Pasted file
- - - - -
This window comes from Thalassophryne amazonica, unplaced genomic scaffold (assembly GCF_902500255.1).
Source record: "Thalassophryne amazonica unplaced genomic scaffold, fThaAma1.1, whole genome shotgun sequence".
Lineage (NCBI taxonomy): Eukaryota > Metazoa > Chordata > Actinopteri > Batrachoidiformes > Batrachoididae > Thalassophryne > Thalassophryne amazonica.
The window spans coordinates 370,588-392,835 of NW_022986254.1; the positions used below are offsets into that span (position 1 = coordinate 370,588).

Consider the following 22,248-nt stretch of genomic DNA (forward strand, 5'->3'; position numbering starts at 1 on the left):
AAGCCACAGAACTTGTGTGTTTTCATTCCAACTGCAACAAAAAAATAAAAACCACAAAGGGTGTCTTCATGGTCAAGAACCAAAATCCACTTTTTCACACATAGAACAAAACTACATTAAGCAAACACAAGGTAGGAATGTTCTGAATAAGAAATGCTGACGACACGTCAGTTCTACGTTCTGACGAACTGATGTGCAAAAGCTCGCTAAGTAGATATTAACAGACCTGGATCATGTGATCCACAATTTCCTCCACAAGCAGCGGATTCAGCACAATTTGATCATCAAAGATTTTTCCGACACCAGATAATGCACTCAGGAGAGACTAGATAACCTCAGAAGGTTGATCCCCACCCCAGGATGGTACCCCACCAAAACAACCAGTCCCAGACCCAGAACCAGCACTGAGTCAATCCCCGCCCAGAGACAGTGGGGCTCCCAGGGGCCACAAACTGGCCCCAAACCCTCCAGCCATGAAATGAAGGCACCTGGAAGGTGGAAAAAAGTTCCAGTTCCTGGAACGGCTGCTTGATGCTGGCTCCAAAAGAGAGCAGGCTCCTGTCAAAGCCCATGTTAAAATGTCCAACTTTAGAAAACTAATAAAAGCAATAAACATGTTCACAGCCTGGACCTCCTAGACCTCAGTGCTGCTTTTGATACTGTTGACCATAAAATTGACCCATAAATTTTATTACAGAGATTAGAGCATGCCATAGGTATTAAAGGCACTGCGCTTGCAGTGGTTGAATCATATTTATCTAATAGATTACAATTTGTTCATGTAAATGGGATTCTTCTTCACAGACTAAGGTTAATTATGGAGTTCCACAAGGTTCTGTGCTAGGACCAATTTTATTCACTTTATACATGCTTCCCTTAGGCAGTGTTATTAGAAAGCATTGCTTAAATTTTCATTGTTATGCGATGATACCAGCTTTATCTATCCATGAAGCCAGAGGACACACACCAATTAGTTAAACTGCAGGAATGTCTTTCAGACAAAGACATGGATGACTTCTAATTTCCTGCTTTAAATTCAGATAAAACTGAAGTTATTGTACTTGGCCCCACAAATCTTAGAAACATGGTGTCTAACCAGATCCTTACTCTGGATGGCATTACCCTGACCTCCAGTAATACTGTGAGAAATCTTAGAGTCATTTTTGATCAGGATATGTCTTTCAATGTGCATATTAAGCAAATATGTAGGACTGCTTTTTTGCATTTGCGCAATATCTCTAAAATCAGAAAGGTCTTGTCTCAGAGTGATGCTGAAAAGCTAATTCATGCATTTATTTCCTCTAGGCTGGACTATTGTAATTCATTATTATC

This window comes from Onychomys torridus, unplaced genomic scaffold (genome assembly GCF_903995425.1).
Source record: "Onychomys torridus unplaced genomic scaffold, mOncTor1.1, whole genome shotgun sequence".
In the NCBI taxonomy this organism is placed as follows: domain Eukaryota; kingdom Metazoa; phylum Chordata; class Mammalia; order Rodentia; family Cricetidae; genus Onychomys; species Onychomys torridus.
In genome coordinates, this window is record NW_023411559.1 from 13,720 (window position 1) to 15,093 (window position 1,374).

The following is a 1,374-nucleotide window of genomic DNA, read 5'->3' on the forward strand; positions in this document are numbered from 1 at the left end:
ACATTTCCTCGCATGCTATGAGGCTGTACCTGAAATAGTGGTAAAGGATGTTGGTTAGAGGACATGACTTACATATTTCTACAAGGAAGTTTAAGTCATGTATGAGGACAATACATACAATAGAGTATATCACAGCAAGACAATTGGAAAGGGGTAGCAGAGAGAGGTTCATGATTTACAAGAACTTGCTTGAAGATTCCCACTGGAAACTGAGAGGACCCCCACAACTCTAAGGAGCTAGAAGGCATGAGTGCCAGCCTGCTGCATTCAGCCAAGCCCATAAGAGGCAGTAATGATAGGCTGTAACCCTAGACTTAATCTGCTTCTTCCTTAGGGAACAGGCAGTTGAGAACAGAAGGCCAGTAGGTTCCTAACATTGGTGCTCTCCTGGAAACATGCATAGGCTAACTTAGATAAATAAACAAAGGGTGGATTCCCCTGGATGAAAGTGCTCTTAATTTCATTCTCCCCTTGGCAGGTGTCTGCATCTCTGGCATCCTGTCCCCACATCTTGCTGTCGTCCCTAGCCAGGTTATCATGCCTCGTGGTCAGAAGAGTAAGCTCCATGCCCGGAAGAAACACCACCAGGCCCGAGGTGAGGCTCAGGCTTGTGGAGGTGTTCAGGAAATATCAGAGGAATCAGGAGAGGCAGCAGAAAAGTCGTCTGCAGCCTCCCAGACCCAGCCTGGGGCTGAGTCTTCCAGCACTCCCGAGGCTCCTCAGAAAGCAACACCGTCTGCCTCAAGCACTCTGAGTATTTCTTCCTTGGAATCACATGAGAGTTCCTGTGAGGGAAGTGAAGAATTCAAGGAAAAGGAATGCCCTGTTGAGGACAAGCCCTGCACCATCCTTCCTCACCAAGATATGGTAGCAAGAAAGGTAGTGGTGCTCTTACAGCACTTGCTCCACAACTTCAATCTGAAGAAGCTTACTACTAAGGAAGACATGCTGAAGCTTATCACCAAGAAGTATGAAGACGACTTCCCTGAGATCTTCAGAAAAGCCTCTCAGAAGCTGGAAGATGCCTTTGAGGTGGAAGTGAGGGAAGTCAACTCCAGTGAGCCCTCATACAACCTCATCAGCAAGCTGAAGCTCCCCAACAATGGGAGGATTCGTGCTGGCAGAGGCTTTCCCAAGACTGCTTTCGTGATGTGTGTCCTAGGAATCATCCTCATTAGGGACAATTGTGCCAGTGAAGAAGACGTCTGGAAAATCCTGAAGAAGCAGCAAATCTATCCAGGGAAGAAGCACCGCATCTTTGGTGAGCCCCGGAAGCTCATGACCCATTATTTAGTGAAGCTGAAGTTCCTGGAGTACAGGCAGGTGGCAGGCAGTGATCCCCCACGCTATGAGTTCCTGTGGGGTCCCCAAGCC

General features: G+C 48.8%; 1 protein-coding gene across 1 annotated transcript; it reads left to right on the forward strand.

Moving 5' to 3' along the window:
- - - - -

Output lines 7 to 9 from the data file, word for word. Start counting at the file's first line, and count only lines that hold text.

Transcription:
This window comes from Onychomys torridus, unplaced genomic scaffold (genome assembly GCF_903995425.1).
Source record: "Onychomys torridus unplaced genomic scaffold, mOncTor1.1, whole genome shotgun sequence".
In the NCBI taxonomy this organism is placed as follows: domain Eukaryota; kingdom Metazoa; phylum Chordata; class Mammalia; order Rodentia; family Cricetidae; genus Onychomys; species Onychomys torridus.